Chronic pain has been linked to obesity and fibromyalgia in recent studies. According to scientists at the McGill University, erasing neuronal memories from the brain could hold the key to combat chronic pain.
The team believed that memories of pain are stored in the nervous system. Therefore, in case of a new pain experience, these stored memories add to those inputs, thereby elevating the cumulative intensity of pain.
“Perhaps the best example of a pain memory trace is found with phantom limb pain. Patients may have a limb amputated because of gangrene, and because the limb was painful before it was amputated, even though the limb is gone, the patients continue to feel they are suffering from pain in the absent limb. That’s because the brain remembers the pain. In fact, there’s evidence that any pain that lasts more than a few minutes will leave a trace in the nervous system,” commented Terence Coderre, who is also affiliated with the Research Institute of the McGill University Health Centre.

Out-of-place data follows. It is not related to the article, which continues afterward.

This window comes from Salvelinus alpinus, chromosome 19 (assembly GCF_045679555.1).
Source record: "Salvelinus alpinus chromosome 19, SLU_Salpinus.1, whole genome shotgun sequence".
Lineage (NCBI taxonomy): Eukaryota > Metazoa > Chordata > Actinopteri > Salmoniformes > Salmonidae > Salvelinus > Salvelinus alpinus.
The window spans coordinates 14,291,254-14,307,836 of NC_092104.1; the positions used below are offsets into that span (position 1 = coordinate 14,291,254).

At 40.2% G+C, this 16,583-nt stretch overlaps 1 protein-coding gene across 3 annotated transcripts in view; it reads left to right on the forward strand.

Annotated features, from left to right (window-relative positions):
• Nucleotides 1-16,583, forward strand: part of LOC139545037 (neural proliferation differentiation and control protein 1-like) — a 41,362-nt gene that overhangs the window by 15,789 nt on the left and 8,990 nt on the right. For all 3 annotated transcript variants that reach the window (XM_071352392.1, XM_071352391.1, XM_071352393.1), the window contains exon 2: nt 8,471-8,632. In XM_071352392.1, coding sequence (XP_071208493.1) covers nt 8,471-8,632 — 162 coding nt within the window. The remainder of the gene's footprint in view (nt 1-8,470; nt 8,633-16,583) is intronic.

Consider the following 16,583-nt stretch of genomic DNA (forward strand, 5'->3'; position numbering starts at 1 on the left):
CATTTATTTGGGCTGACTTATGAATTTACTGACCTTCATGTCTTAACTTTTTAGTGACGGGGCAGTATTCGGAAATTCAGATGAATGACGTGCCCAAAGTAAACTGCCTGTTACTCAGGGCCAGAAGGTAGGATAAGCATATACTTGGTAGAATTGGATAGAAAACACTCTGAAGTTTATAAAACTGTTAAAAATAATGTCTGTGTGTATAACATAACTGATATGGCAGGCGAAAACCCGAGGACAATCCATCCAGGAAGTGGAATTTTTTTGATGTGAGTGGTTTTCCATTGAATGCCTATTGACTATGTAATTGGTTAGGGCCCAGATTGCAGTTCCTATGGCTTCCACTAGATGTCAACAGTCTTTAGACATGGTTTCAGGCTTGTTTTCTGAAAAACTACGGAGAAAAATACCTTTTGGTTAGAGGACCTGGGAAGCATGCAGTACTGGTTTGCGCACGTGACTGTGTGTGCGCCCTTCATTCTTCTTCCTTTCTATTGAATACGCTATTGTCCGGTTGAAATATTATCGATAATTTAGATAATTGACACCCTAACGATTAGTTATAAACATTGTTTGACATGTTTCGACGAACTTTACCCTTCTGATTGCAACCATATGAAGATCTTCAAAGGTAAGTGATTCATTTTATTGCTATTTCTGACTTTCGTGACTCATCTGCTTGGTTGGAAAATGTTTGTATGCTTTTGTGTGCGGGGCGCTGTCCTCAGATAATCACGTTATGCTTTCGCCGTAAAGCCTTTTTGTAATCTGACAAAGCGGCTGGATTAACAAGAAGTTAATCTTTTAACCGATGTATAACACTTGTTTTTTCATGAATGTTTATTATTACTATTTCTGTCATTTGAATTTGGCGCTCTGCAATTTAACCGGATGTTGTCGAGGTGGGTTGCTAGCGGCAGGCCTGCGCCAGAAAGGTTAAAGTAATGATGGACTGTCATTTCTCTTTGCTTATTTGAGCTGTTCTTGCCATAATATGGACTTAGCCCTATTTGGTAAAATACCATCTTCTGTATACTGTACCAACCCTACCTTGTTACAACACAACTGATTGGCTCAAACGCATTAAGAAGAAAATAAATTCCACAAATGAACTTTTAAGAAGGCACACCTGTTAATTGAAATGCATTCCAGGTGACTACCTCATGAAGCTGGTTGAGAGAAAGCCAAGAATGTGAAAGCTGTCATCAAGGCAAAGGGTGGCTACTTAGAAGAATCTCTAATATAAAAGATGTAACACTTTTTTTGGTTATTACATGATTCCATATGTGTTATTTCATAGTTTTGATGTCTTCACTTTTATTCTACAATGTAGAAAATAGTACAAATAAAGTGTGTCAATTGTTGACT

The investigators found that a protein namely PKMzeta, contributed to the conservation and strengthening of pain memories. Moreover, when a person experienced painful stimulation, the proportion of this protein apparently increased in the central nervous system.
Skin irritated by the application of an ingredient of hot pepper could be eased if the activity of PKMzeta was impeded at neuronal level, the analysts demonstrated. Notably, discarding memories of pain seemed to alleviate prolonged pain as well as increased reactivity to touch.
According to experts, drugs targeting the protein PKMzeta found in pain pathways could work towards reducing hypersensitivity to pain.